The Gag: Being a Creative in the Caribbean
When it really boils down to it, culture shapes most things in our lives. The Caribbean is historically one of the most unique regions in the world and our discovery of ourselves and our cultures came at the price of the lives of many of our ancestors gone before us. Our speech, our humour, our creativity, the way we think, it’s all so different from anywhere else and like in any other part of the globe, being a creative in this region has its wonderful perks and its inevitable struggles. Truthfully though, I don’t think people are aware of what it’s like to be a creative in this geographical space and more people ought to know.
The level of diversity in this small region will blow your mind and the artists who challenge the way things are and so beautifully give us reflections of ourselves and our history, can all tell you that this region can be both a hindrance and a beautiful source of inspiration for creative expression. Whether it’s music, painting, sculpting, photography or producing, there are some basic things every artist in this region must come to terms with.
1. Not everyone in the region will appreciate your perspective: Performing artists like Spice challenge ideals in the region of women and their performative roles. She uses her music as a tool of sexual liberation for herself and women worldwide and while she has a huge fan base, many Caribbean people who still subscribe to patriarchal ideals do not like what Spice represents. As an artist in this region, expressing yourself authentically can come with the lack of understanding and appreciation.
2. Endless inspiration: Whether it may be the creole and patios, the accents, the festivals, the landscape, our mannerisms, our habits as people, the traditions, the history – this region serves as live and direct inspiration for all types of artists. Sheena Rose is testament to this statement. Sweet Gossip 2014 is a collection of pieces focused on illustrating Barbadian pop culture. She focuses on things like habits of gossiping and female attire and anything stereotypically Bajan.
3. Sometimes people don’t take you “seriously”: In the Caribbean traditional jobs are still held at a higher esteem than creative jobs. People who for example are painters for a living are like unicorns – rare and should be treated as such. Most of the time the general population is unaware of how visual artists make money and how much money is available to people in artistic fields and therefore because of unawareness and uncertainty, Caribbean parents tend to push their children to get “real jobs”.
4. Getting people to invest in your art has its challenges: Sometimes people do not want to pay artists for their hard earned work. You have to pay your accountant? Point made. Artists deserve the same respect. We deserve to eat as well!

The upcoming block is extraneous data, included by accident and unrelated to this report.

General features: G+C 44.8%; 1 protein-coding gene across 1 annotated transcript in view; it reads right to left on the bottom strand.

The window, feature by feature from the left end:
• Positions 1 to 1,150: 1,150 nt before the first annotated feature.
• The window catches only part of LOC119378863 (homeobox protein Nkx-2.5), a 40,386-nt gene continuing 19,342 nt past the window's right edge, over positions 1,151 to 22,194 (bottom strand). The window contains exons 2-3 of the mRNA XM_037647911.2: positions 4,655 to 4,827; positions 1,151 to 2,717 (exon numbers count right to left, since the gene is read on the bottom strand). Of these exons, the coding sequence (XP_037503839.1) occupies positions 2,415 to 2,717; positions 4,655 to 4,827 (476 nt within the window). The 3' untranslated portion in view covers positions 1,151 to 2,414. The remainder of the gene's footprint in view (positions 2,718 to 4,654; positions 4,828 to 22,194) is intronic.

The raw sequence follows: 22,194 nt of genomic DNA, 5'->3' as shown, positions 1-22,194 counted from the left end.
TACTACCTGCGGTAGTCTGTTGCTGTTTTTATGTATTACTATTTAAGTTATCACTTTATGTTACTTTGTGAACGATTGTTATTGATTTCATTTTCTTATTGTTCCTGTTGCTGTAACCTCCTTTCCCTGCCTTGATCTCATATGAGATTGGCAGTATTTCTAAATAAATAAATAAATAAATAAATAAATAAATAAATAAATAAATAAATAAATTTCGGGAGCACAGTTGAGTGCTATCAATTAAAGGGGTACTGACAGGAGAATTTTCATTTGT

5. The perks of culture exposure: This melting pot of a region allows artists to access many different cultures. Spanish influence, along with British influence in architecture and design mixed with African influence has created something distinctly ours, something that only our artists can authentically translate through different art forms.
6. Sometimes you get more love outside the region: I know so many musicians can attest to this point. People who pursue careers in music genres that aren’t typically “Caribbean” often times have to look to tap into other markets to sell their art. The Caribbean audience can sometimes stand as one of the toughest crowds and sometimes as an artist you have to look to North America or Europe as places where you can grow as an artist of a certain caliber. Not everyone has the same experience but you will find that larger markets give more welcoming smiles to some of our Caribbean artists. This is probably because they have more money and more people that are willing to invest in art in those areas. There are more opportunities to meet some of the bigger names in music industry and other art forms which can subsequently propel your career.
7. Social media extends artist reach: The age of technology has made it possible for our artists to have reach beyond the Caribbean and gain the international recognition they deserve. Photographers, rappers, singers, visual artists, graphic designers, dancers and many more have the chance to access the world through the internet. Being active on these platforms can help our young artists be more visible, market themselves and build a fan base that is outside of their region. The key is to stand out and bring something uniquely and distinctly you to your social media – something that makes people come back for more.
Like any other place in the world, our creatives go through the motions of being artists. It allows you to grow and helps create a resistance. Not everyone perceives and understands things the way you do and understanding and accepting this idea makes you a better artist. It makes you appreciate your unique point of view. Caribbean artists face challenges that make them some of the hardest working artists in the world. No one goes harder than our people because we work twice as hard to make our mark in the creative world. The gag is, it’s completely satisfying to be a Caribbean creative despite the factors working against you. Both our challenges and inspirations push us harder than ever imagined and I wouldn’t trade my experience for anything.
*Featured image used is a part of the “Sweet Gossip Collection” by Sheena Rose*